Our scholarship and writing are integral to our mission and rooted in our values. We write books, chapters, articles, reports, and essays; you will see our work not only on our own website and in our periodic email communications, but also as published materials. The research, critical analysis, and presentation of ideas that go into those resources is evidence of our commitment to keeping our work current and relevant and of our desire to contribute in meaningful ways to higher education; it is a way of “giving back” to the institutions, organizations, and professionals who are our clients and partners. We invite you to learn more about some of our publications that are featured below.
Authors: Richard P. Keeling, M.D., and Richard H. Hersh, Ed.D.
America is being held back by the quality and quantity of learning in college. Many college graduates cannot think critically, write effectively, solve problems, understand complex issues, or meet employers’ expectations. We are losing our minds – and endangering our social, economic, and scientific leadership. Higher education costs too much and should be more efficient. But the real problem is value, not cost, and financial ‘solutions’ will not fix that. The only solution – making learning the highest priority in college – demands fundamental change throughout higher education. We need a national consensus demanding change for learning.” Click here to order the book online.
“Learning Reconsidered is an argument for the integrated use of all of higher education’s resources in the education and preparation of the whole student. It is also an introduction to new ways of understanding and supporting learning and development as intertwined, inseparable elements of the student experience. It advocates for transformative education—a holistic process of learning that places the student at the center of the learning experience.” Download a free copy of Learning Reconsidered online.
Editor: Richard P. Keeling, M.D.
“Learning Reconsidered 2: A Practical Guide to Implementing a Campus-Wide Focus on the Student Experience is a blueprint for action. It shows how to create the dialogue, tools, and materials necessary to put into practice the recommendations in Learning Reconsidered. This companion book brings together new authors, discipline-specific examples, and models for applying the theories in the original publication to move beyond traditional ideas of separate learning inside and outside the classroom.” Download a free copy of Learning Reconsidered 2 online.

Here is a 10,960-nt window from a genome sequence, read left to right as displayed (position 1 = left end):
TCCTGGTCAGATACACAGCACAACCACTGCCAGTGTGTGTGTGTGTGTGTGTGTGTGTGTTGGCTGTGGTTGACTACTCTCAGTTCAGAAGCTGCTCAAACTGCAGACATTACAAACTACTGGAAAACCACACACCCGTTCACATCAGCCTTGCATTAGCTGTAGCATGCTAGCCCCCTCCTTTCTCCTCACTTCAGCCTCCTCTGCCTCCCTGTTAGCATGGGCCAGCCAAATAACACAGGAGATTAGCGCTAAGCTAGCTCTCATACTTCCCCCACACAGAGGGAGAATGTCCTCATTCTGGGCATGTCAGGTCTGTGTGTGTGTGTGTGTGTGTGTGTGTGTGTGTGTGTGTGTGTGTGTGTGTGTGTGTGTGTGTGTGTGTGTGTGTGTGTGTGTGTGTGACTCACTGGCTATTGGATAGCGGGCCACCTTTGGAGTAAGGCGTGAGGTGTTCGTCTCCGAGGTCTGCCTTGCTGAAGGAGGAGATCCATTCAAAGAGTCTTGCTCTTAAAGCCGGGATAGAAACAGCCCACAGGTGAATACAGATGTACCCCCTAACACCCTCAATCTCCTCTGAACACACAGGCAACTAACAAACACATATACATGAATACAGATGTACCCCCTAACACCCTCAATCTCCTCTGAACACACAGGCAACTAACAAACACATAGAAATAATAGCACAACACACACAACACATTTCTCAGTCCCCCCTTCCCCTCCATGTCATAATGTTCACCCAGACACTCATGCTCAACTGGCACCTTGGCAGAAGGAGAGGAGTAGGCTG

Editors: Richard P. Keeling, M.D., Andrew F. Wall, Ph.D., Ric Underhile. Ph.D., and Gwendolyn J. Dungy, Ph.D.
“Making meaning of how, what, when, and where students learn is a vital, exciting, and inspiring component of higher education. Increasing external demands for accountability and internal commitments to improvement are amplifying the need for comprehensive assessment practices. Assessment Reconsidered: Institutional Effectiveness for Student Success promotes the shared ownership of assessment planning among faculty, student affairs educators, administrators, and students. Assessment Reconsidered focuses on the collaborative use of all campus resources in promoting student success. Written by an ensemble of educators with broad experience in assessment theory and practice in higher education, this illuminating work helps both student affairs professionals and faculty members address internal and public questions about the functioning of postsecondary institutions by reconsidering assessment policies, patterns, and practices in colleges and universities. While the book acknowledges and responds to greater expectations for institutional accountability, its focus is on building capacity to engage in evidence-based, reflective practice and supporting educators in doing their best work. Assessment Reconsidered is not primarily a workbook or ‘how to’ manual; instead, it addresses the substantive aspects of assessment and prepares readers to begin or improve assessment practice; it lays the foundation of concepts, knowledge, and skills that is essential for effectiveness.” Click here to order the book online.
Editors: Naijian Zhang & Associates
Richard Keeling, M.D., Jennifer Stevens Dickson, Dr.P.H., and Trey Avery—collaborated with Edward Whipple, Ph.D. to prepare the chapter on student health programs for the new, (4th edition) of Rentz’s Student Affairs Practice in Higher Education.